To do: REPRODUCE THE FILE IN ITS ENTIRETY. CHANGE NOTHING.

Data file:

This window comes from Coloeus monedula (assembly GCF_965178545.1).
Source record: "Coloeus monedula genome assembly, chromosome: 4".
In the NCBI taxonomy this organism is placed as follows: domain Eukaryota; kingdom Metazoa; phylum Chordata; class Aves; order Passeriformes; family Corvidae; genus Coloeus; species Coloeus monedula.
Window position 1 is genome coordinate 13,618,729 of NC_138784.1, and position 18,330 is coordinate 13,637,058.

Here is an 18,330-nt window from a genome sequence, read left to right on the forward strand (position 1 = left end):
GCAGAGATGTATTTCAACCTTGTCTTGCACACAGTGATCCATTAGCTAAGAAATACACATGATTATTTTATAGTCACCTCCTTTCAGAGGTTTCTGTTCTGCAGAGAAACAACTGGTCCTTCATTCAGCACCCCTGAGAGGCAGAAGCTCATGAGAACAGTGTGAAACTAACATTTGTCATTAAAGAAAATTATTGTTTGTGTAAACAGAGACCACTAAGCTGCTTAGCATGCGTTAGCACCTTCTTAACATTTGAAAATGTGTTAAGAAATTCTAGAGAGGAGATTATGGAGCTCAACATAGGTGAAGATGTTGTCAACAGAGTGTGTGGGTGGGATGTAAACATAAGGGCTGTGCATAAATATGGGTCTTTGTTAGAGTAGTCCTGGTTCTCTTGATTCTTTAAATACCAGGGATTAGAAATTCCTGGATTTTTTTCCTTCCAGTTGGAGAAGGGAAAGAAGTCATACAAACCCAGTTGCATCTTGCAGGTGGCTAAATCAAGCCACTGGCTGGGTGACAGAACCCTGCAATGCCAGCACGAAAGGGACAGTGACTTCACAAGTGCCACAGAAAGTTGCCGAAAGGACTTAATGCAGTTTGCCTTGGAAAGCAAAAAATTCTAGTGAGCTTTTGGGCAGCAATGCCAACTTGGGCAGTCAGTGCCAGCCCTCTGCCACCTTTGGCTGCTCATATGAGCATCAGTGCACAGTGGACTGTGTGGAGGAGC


This window comes from Coloeus monedula (assembly GCF_965178545.1).
Source record: "Coloeus monedula genome assembly, chromosome: 4".
In the NCBI taxonomy this organism is placed as follows: domain Eukaryota; kingdom Metazoa; phylum Chordata; class Aves; order Passeriformes; family Corvidae; genus Coloeus; species Coloeus monedula.
Window position 1 is genome coordinate 13,618,729 of NC_138784.1, and position 18,330 is coordinate 13,637,058.

Here is an 18,330-nt window from a genome sequence, read left to right on the forward strand (position 1 = left end):
GCAGAGATGTATTTCAACCTTGTCTTGCACACAGTGATCCATTAGCTAAGAAATACACATGATTATTTTATAGTCACCTCCTTTCAGAGGTTTCTGTTCTGCAGAGAAACAACTGGTCCTTCATTCAGCACCCCTGAGAGGCAGAAGCTCATGAGAACAGTGTGAAACTAACATTTGTCATTAAAGAAAATTATTGTTTGTGTAAACAGAGACCACTAAGCTGCTTAGCATGCGTTAGCACCTTCTTAACATTTGAAAATGTGTTAAGAAATTCTAGAGAGGAGATTATGGAGCTCAACATAGGTGAAGATGTTGTCAACAGAGTGTGTGGGTGGGATGTAAACATAAGGGCTGTGCATAAATATGGGTCTTTGTTAGAGTAGTCCTGGTTCTCTTGATTCTTTAAATACCAGGGATTAGAAATTCCTGGATTTTTTTCCTTCCAGTTGGAGAAGGGAAAGAAGTCATACAAACCCAGTTGCATCTTGCAGGTGGCTAAATCAAGCCACTGGCTGGGTGACAGAACCCTGCAATGCCAGCACGAAAGGGACAGTGACTTCACAAGTGCCACAGAAAGTTGCCGAAAGGACTTAATGCAGTTTGCCTTGGAAAGCAAAAAATTCTAGTGAGCTTTTGGGCAGCAATGCCAACTTGGGCAGTCAGTGCCAGCCCTCTGCCACCTTTGGCTGCTCATATGAGCATCAGTGCACAGTGGACTGTGTGGAGGAGC